When you put on hearing aids for the first time, it can be a bit like looking through an old photo album. When you look at old photos of yourself, sometimes you can be surprised at the way you looked or what you were doing. Your younger self can seem different and not quite the way you remember yourself.
When you put hearing aids into your ears for the first time, you may have a similar experience. If you haven’t heard some sounds for a long time, they may not sound the way you remember or may sound completely foreign.
New hearing aids take some time to get used to. However, if you stick with them and commit to retraining your ears to hear again, you’ll open yourself up to a fuller life. Here are five ways to help retrain your ears as quickly and as easily as possible.
1) Be patient
Many hearing aid wearers report miraculous results from the moment they put on their new hearing aids, but there are just as many who have to work their way into hearing aids slowly before they feel completely comfortable with them. New sounds may be overwhelming at first, and getting used to the feel of hearing aids in your ears can take some time. That’s perfectly normal.
To get used to your new hearing aids, wear them regularly for four to six weeks at a minimum. Four to six weeks will give your body and mind enough experience with them to determine if they are helping you hear more of the world around you. If you haven’t been wearing your hearing aids regularly, now is the time to start. Your provider can help you get back on track.
2) Be honest
You’ll speed your path to better hearing by being honest with your hearing healthcare provider, your friends and family, and–most importantly–yourself.
Your provider needs honest feedback in order to give you the solutions you need to improve your hearing. If you only wear your hearing aids three days a week, tell your provider, so they can understand the problems you face and adjust your program to better suit your needs.
When you are open about your hearing loss and hearing aids with your friends, family, and co-workers, they can help you communicate better. They support you and are on your team. Help them help you by telling them about your loss and talking about ways you can communicate better with them.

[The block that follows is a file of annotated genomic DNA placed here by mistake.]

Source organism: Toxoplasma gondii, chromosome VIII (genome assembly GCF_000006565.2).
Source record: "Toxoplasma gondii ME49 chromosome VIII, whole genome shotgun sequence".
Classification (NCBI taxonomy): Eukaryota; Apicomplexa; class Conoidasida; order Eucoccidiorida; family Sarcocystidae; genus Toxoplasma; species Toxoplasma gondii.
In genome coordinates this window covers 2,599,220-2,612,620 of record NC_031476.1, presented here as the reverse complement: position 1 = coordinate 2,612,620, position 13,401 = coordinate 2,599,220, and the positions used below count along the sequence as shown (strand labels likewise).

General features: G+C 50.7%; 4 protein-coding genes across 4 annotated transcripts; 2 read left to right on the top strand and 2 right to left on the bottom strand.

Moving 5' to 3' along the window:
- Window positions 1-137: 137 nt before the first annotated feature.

Lastly, be honest with yourself. Put on your hearing aids with the intention of hearing better. Work toward that goal every day. Ultimately, you are responsible for improving your hearing. So keep yourself honest and working toward the right goals.
3) Educate yourself
When you put on your first pair of hearing aids, your journey to better hearing health has begun. Your provider can offer support, tools, and educational materials to help you, but they only work if you use them.
Your provider has undergone special training to help you achieve better hearing and wants to help you succeed. They may give you pamphlets, articles, books, or other materials to help educate you on the best strategies for improving your hearing through hearing aids. Read them. Follow them.
Some providers may even offer support groups or group education sessions where you can benefit from the experience of other people who are also starting their journey with hearing aids. These group meetings can be extremely beneficial for your hearing education. They can also help you feel that you’re not doing this alone.
Hearing aids will not solve all of your hearing loss issues in all circumstances for the rest of your life. You will still encounter situations where your hearing aids do not provide all the help you may want. Instead of focusing on the negative, focus on the positive, and work toward fixing what can be fixed.
For example, write down the top three places or situations where you experience difficulties while wearing your hearing aids. Discuss these experiences with your provider. The provider can make adjustments to assist with those three things and make them the best they can possibly be.
Focusing on one area of your life at a time will help keep you on track and increase the efficiency of your hearing aids quicker.
5) Follow up and check up
If you wear glasses, you know that your eyesight changes over time, and you may need to update your prescription as time passes. The same is true with hearing aids. Follow-up appointments and regular checkups are ways to touch base with your provider and make adjustments to your hearing aids to keep them at optimal levels.
These follow ups also give you a chance to talk about issues you’re having with your hearing aids and discuss ways to improve them.
The best way to improve your hearing is to become a full participant in your own hearing health. Give yourself time to get used to your hearing aids and make every effort to educate yourself and improve your communication strategies so you can hear better and feel better too.
If you found this information helpful, there is more on the way. In our next newsletter, we’ll discuss some specific aural rehabilitation tools and resources that can help you continue to improve your hearing after wearing hearing aids.